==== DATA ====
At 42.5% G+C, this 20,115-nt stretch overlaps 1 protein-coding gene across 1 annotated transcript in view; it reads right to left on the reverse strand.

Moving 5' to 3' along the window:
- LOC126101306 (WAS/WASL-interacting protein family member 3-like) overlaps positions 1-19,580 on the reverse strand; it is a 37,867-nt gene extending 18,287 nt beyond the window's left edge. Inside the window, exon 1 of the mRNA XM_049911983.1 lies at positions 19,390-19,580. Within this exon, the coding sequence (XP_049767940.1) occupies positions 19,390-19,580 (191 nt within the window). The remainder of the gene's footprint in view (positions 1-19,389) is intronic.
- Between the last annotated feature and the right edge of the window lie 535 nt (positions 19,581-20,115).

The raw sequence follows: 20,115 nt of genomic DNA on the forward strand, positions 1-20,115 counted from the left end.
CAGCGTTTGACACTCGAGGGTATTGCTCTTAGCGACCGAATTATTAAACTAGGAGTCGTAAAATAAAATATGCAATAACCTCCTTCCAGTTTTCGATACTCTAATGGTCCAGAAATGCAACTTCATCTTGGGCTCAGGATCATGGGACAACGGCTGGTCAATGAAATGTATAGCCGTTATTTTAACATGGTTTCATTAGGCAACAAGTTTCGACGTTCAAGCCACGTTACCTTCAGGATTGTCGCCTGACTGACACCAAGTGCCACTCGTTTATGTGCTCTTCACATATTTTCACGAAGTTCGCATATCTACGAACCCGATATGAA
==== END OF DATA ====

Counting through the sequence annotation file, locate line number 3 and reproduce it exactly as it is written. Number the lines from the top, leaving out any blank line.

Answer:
- LOC126101306 (WAS/WASL-interacting protein family member 3-like) overlaps positions 1-19,580 on the reverse strand; it is a 37,867-nt gene extending 18,287 nt beyond the window's left edge. Inside the window, exon 1 of the mRNA XM_049911983.1 lies at positions 19,390-19,580. Within this exon, the coding sequence (XP_049767940.1) occupies positions 19,390-19,580 (191 nt within the window). The remainder of the gene's footprint in view (positions 1-19,389) is intronic.